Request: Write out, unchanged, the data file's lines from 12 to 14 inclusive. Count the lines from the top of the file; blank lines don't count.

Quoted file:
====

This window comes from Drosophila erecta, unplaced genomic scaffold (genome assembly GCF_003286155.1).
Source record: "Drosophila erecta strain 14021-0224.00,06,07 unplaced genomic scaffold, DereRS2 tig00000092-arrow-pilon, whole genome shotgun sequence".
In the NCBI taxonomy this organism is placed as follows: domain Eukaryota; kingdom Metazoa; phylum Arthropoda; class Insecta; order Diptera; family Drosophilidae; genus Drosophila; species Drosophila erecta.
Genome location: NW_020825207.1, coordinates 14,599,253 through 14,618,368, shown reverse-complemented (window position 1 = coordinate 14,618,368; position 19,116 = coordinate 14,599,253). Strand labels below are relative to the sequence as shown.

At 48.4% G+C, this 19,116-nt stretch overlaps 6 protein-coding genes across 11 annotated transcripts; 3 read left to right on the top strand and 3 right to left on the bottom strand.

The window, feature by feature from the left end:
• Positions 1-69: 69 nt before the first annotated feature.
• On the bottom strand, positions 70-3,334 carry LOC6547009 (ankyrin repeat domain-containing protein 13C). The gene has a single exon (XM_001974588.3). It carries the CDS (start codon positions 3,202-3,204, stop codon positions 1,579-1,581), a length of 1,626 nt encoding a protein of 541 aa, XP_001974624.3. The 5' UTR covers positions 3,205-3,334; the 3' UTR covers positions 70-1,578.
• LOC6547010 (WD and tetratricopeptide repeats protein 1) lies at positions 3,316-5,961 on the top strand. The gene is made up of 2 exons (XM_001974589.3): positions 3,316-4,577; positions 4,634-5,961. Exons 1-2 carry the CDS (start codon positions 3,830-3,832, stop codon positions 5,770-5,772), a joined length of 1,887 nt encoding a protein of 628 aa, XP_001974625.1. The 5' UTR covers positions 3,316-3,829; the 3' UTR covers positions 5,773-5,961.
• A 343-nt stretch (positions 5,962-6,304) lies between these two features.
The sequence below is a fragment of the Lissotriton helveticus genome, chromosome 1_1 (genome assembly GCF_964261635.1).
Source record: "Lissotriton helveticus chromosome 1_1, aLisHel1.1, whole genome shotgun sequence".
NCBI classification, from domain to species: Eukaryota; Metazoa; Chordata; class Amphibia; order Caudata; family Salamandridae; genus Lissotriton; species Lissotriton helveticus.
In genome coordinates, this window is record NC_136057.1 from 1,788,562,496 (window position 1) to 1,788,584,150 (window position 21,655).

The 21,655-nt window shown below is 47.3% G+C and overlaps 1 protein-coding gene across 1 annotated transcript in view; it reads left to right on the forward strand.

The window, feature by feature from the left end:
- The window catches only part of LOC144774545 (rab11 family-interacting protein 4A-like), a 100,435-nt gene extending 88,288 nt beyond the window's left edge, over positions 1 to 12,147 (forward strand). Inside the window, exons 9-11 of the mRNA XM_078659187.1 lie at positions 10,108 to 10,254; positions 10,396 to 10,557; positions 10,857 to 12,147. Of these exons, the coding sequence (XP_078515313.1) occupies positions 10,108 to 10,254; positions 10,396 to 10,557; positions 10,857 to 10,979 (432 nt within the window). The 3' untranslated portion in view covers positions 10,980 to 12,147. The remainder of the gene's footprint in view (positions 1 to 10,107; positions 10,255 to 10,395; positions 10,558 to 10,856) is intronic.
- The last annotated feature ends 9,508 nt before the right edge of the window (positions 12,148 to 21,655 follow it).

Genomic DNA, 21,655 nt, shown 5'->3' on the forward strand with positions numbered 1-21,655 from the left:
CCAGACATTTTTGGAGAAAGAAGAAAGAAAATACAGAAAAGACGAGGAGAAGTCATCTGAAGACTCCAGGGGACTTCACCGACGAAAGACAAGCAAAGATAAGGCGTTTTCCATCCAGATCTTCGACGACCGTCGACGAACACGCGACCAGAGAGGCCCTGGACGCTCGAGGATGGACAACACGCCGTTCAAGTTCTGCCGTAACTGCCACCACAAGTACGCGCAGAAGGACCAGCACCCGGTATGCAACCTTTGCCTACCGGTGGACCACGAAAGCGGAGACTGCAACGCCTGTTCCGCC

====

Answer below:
Source record: "Lissotriton helveticus chromosome 1_1, aLisHel1.1, whole genome shotgun sequence".
NCBI classification, from domain to species: Eukaryota; Metazoa; Chordata; class Amphibia; order Caudata; family Salamandridae; genus Lissotriton; species Lissotriton helveticus.
In genome coordinates, this window is record NC_136057.1 from 1,788,562,496 (window position 1) to 1,788,584,150 (window position 21,655).